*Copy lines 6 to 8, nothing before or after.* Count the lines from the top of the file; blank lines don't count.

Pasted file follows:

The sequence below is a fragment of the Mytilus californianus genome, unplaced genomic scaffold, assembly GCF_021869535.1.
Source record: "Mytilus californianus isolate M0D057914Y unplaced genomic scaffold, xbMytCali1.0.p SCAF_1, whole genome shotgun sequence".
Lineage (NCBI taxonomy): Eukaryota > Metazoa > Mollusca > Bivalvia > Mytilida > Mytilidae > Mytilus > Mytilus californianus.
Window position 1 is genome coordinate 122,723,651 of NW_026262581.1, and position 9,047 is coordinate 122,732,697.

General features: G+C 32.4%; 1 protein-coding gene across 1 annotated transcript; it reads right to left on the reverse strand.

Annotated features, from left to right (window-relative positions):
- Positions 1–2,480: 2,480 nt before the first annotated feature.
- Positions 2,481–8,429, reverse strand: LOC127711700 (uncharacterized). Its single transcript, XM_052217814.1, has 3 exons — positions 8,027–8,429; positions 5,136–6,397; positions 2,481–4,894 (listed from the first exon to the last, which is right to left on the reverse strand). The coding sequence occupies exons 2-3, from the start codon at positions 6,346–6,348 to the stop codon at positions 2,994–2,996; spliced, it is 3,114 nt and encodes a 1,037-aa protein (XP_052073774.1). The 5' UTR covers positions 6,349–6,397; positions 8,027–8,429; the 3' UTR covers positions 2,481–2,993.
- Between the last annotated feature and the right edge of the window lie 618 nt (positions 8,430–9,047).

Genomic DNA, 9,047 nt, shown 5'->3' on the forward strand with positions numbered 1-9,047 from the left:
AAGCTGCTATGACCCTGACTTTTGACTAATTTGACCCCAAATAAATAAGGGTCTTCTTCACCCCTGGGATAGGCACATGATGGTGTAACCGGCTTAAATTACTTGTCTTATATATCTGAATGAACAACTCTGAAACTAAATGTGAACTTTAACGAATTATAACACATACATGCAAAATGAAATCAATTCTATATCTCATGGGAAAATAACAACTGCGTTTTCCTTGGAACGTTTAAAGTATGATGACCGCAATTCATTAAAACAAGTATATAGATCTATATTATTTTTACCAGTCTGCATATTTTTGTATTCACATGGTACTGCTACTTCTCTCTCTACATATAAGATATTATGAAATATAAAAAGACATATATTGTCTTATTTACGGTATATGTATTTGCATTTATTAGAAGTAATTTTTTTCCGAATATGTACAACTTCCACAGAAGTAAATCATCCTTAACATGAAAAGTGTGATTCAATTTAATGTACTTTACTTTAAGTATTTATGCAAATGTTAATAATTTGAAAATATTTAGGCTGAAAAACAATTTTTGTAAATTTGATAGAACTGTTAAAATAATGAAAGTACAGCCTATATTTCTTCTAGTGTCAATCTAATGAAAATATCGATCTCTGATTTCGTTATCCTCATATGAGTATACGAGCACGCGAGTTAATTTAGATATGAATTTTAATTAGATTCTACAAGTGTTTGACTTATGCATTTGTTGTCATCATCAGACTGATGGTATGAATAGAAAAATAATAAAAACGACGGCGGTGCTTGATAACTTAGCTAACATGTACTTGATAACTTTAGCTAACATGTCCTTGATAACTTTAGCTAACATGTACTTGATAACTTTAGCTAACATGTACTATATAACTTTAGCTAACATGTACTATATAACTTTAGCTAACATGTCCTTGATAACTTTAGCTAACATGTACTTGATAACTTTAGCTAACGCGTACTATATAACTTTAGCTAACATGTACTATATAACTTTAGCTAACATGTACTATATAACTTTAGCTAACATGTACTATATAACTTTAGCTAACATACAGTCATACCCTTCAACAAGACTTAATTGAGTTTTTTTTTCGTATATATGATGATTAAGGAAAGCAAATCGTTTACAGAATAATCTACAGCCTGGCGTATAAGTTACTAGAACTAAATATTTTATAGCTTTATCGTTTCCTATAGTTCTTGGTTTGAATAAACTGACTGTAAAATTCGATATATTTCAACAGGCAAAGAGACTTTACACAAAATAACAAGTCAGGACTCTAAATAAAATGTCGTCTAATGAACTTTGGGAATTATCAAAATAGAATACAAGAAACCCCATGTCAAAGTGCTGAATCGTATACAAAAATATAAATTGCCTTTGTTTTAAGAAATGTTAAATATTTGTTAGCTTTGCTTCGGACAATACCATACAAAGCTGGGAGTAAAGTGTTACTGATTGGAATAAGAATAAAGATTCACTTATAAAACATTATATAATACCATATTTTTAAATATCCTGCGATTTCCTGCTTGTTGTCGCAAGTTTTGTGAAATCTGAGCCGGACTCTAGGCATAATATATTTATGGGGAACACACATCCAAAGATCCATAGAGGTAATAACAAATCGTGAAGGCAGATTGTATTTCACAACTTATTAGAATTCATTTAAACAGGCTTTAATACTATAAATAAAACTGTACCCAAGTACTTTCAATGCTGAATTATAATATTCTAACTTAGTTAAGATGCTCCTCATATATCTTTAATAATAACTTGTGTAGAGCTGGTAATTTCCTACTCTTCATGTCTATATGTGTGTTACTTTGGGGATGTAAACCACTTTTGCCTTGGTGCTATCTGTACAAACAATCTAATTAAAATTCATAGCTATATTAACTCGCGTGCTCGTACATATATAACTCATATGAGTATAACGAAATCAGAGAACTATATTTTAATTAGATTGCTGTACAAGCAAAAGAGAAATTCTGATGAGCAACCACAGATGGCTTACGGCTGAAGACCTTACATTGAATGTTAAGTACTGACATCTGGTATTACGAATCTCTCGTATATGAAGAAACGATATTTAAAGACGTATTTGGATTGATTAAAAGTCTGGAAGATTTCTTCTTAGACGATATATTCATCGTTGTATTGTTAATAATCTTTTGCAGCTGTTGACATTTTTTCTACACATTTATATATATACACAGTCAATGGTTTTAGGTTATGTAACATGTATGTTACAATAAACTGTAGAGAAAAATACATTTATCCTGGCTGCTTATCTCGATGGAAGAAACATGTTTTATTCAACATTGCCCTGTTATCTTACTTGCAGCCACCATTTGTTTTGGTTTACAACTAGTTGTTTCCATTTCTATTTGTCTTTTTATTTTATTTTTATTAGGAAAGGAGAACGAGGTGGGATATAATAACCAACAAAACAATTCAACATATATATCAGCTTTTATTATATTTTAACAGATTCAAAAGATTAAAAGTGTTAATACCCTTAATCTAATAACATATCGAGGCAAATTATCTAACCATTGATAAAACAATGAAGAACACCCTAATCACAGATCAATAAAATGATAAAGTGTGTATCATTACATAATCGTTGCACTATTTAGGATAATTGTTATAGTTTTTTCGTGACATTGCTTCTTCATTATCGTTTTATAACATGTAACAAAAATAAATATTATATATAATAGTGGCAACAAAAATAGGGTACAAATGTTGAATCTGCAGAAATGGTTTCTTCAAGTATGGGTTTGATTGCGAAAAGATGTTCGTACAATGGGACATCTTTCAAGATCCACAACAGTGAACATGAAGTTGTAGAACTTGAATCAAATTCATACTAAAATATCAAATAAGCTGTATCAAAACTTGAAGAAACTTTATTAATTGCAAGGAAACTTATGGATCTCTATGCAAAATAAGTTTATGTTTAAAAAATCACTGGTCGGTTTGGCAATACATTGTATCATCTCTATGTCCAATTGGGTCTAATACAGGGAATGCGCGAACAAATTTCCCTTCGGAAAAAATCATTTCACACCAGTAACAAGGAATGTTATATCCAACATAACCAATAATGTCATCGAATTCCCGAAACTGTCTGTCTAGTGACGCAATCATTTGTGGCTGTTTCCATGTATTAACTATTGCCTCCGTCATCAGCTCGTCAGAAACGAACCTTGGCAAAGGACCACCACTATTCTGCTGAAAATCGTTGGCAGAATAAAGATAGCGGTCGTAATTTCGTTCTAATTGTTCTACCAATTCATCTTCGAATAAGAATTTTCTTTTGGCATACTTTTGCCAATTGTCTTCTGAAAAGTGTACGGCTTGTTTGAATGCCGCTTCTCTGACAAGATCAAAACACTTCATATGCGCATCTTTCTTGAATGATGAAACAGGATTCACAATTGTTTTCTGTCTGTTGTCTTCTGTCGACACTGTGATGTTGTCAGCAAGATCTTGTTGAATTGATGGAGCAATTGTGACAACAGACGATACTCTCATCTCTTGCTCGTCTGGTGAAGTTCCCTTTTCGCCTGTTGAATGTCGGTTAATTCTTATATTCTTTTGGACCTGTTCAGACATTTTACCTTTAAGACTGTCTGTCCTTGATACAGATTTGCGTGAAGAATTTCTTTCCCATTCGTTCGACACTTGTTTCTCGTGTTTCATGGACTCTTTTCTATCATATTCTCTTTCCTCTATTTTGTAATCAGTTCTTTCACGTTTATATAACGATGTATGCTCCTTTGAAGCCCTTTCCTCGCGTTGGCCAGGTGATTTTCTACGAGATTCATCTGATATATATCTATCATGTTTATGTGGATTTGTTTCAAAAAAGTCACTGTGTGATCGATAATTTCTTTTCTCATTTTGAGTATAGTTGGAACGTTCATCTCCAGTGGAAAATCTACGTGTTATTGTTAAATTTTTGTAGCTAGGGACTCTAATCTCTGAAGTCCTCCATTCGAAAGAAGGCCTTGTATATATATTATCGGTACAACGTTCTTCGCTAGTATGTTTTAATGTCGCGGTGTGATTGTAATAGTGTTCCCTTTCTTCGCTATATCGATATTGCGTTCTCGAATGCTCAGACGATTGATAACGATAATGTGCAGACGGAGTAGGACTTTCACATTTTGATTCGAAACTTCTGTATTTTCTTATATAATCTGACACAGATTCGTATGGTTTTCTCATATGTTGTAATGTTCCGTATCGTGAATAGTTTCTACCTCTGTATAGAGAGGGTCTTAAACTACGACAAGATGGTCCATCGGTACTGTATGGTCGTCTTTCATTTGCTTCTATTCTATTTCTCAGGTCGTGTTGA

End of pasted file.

Annotated features, from left to right (window-relative positions):
- Positions 1–2,480: 2,480 nt before the first annotated feature.
- Positions 2,481–8,429, reverse strand: LOC127711700 (uncharacterized). Its single transcript, XM_052217814.1, has 3 exons — positions 8,027–8,429; positions 5,136–6,397; positions 2,481–4,894 (listed from the first exon to the last, which is right to left on the reverse strand). The coding sequence occupies exons 2-3, from the start codon at positions 6,346–6,348 to the stop codon at positions 2,994–2,996; spliced, it is 3,114 nt and encodes a 1,037-aa protein (XP_052073774.1). The 5' UTR covers positions 6,349–6,397; positions 8,027–8,429; the 3' UTR covers positions 2,481–2,993.